Meet an Italian, Make a Friend

As a sequel to my post on Italian Warmth, here are a few more examples of why the culture is so appealing. These experiences are much less personal than the anecdotes I shared previously, but they show that the hospitality and amicability of Italians isn’t restricted to their nearest and dearest.


The Kindness of Strangers

I was purchasing a museum ticket when the counter agent insisted I was much younger than I was. I corrected him. He disagreed. I corrected him. He wouldn’t give up. I conceded…and consequently garnered a discounted ticket.

At Marco’s birthday dinner in Rome where most of the party were locals, we had a few guests from Colorado. Because they were the only ones without transportation, one of the locals offered to drive them to Trastevere for drinks, and then home, despite having just met them that night.

At a fraschetta, a server had raised the room in a rousing, drunken chorus. As my party was out of wine, the couple beside us shared theirs. And when the party on the other side of us did too, everyone was singing and laughing with each other as though they hadn’t all just met.

Maria and I were in Pompei one year, sitting down to dinner. Next thing we knew, the restaurant proprietor (whom we’d never met before) was taking us to Salerno to go clubbing that same night.

Once again, Maria and I were dining at a fattoria in Positano. Within minutes of entering the establishment, I was getting a tour of the kitchen, meeting the family (it’s a family-run operation), and bantering with the proprietor like we were old friends. After failing to consume the vast amount of food placed before us, we were chauffeured back to our bed and breakfast by the very same proprietor.

I was having lunch one day when my companions stepped away for coffee (literally 10 feet away). A pair of locals sat beside me, started a conversation, and next thing you know, they’re inviting me to coffee.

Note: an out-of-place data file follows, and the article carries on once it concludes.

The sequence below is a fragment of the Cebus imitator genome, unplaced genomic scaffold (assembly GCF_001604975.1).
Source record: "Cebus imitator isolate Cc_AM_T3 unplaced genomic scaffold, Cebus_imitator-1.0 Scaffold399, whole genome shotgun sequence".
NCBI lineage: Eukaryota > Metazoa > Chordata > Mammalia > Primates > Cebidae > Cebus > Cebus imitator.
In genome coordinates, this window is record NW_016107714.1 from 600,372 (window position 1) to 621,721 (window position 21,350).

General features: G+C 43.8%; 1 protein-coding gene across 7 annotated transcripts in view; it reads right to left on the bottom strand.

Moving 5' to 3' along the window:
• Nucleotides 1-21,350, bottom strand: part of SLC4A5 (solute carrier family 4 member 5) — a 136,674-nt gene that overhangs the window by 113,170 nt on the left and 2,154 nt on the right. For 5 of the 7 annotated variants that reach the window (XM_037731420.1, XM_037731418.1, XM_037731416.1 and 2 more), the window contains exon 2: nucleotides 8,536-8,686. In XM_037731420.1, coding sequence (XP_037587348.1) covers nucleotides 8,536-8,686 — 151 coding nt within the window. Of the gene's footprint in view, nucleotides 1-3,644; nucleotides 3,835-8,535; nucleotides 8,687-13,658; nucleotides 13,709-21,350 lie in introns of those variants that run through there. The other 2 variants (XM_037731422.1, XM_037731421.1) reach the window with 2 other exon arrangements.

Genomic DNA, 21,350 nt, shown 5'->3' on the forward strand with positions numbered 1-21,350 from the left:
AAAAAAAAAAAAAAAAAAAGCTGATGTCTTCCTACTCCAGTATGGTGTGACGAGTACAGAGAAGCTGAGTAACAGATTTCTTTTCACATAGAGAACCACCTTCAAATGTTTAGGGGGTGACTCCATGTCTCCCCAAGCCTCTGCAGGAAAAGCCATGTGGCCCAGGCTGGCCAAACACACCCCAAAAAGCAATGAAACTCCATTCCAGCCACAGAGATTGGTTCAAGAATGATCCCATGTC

The Men

That stereotype about Italian men? It’s pretty close to accurate. Your Italian girlfriends will tell you it’s all true and all the men are constantly trying to hit on you. Considering I’ve been asked to coffee while at the airport (obviously waiting for somebody), while sitting down to dinner, and just walking down the street, I can’t deny it. Beyond that, however, they’re a bunch of softies. They bring you little presents for no reason. They aren’t afraid to express emotions. They’re a lot more traditional in that they insist on porting even the lightest shopping bags, and paying for everything down to the 1-euro espresso even though they’ve just treated you to a 6-course meal. They’re protective, from the crowded metro, to Roma Termini, to crossing the street in a quiet little town. They’re chivalrous: they hold your purse; they hang your curtains; they agree to where/what you want to go/eat/see/do. They bravely play Dance Central with you – in front of their friends.


Unexpected Friendships

Massimo, whom I –once– had an English practice session with, escorted us around his native Naples, covering all museum entrances and various forms of sustenance. Regardless of how that might sound out of context, rest assured it wasn’t because of any romantic interest.

Despite my insistent independence, Alessio came to pick me up and drop me off to the train station early one morning (rest assured this wasn’t because of any romantic interest either) because my luggage would be “heavy.” How heavy? It was a little carry-on for a few days out of town.

One of Sarah’s friends –who I’d barely exchanged 10 sentences with in the span of two months– came by the house to wish me farewell before I flew home.

Because of the high gas prices, car dashboards were almost red with the “empty” gas tank light. Yet, friends ventured near and far all weekend, every weekend, to tour me around.

Antontello and Chiara are a couple who, after having met me just once prior, took me to a chocolate fair I really, really wanted to see. If I attended one of Antonello’s gigs, he often dedicated English songs to me as though we’d always been friends.


It’s pretty easy to meet an Italian and make a new friend; try it sometime. And if you already agree with me, share your stories with the rest of us!